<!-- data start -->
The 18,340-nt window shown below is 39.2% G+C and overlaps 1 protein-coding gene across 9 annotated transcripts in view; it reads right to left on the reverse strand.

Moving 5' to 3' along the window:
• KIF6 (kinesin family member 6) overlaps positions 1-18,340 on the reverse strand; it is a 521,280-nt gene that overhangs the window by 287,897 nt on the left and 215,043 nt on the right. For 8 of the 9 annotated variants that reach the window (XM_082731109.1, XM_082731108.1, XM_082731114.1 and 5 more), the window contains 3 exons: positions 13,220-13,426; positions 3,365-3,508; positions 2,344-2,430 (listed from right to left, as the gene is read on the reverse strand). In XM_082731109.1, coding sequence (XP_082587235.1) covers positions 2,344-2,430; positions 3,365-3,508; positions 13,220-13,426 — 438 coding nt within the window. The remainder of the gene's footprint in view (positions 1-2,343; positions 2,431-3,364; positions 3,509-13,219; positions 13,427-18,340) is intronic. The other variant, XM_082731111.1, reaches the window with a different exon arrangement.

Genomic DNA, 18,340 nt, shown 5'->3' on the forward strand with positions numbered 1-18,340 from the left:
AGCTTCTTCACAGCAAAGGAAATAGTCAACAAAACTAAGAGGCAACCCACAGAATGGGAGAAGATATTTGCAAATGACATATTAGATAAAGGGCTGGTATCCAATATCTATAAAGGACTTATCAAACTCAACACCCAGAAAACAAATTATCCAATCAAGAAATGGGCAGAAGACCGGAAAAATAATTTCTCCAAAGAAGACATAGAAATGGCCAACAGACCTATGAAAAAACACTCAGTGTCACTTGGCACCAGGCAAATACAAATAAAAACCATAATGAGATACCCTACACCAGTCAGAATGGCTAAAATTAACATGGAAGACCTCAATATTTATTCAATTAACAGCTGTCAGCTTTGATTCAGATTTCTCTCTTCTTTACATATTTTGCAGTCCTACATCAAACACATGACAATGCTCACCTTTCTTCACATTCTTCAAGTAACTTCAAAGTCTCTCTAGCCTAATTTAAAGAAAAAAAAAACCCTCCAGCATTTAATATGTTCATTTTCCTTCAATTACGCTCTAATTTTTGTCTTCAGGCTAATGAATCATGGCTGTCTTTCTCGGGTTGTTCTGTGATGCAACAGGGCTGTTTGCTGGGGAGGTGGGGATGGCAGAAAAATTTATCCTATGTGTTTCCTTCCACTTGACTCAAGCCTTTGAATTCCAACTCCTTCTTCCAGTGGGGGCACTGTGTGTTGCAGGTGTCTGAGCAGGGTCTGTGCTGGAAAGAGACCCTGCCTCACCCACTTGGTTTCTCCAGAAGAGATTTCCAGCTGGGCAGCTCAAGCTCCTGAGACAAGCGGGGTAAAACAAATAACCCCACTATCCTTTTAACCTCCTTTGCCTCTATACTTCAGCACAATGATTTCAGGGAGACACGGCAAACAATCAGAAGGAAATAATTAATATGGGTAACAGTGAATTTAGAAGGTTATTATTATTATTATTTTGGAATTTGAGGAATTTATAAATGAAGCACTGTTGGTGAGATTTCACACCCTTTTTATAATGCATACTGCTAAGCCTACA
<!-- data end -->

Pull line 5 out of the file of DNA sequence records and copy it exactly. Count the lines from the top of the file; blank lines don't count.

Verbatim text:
AGCTTCTTCACAGCAAAGGAAATAGTCAACAAAACTAAGAGGCAACCCACAGAATGGGAGAAGATATTTGCAAATGACATATTAGATAAAGGGCTGGTATCCAATATCTATAAAGGACTTATCAAACTCAACACCCAGAAAACAAATTATCCAATCAAGAAATGGGCAGAAGACCGGAAAAATAATTTCTCCAAAGAAGACATAGAAATGGCCAACAGACCTATGAAAAAACACTCAGTGTCACTTGGCACCAGGCAAATACAAATAAAAACCATAATGAGATACCCTACACCAGTCAGAATGGCTAAAATTAACATGGAAGACCTCAATATTTATTCAATTAACAGCTGTCAGCTTTGATTCAGATTTCTCTCTTCTTTACATATTTTGCAGTCCTACATCAAACACATGACAATGCTCACCTTTCTTCACATTCTTCAAGTAACTTCAAAGTCTCTCTAGCCTAATTTAAAGAAAAAAAAAACCCTCCAGCATTTAATATGTTCATTTTCCTTCAATTACGCTCTAATTTTTGTCTTCAGGCTAATGAATCATGGCTGTCTTTCTCGGGTTGTTCTGTGATGCAACAGGGCTGTTTGCTGGGGAGGTGGGGATGGCAGAAAAATTTATCCTATGTGTTTCCTTCCACTTGACTCAAGCCTTTGAATTCCAACTCCTTCTTCCAGTGGGGGCACTGTGTGTTGCAGGTGTCTGAGCAGGGTCTGTGCTGGAAAGAGACCCTGCCTCACCCACTTGGTTTCTCCAGAAGAGATTTCCAGCTGGGCAGCTCAAGCTCCTGAGACAAGCGGGGTAAAACAAATAACCCCACTATCCTTTTAACCTCCTTTGCCTCTATACTTCAGCACAATGATTTCAGGGAGACACGGCAAACAATCAGAAGGAAATAATTAATATGGGTAACAGTGAATTTAGAAGGTTATTATTATTATTATTTTGGAATTTGAGGAATTTATAAATGAAGCACTGTTGGTGAGATTTCACACCCTTTTTATAATGCATACTGCTAAGCCTACA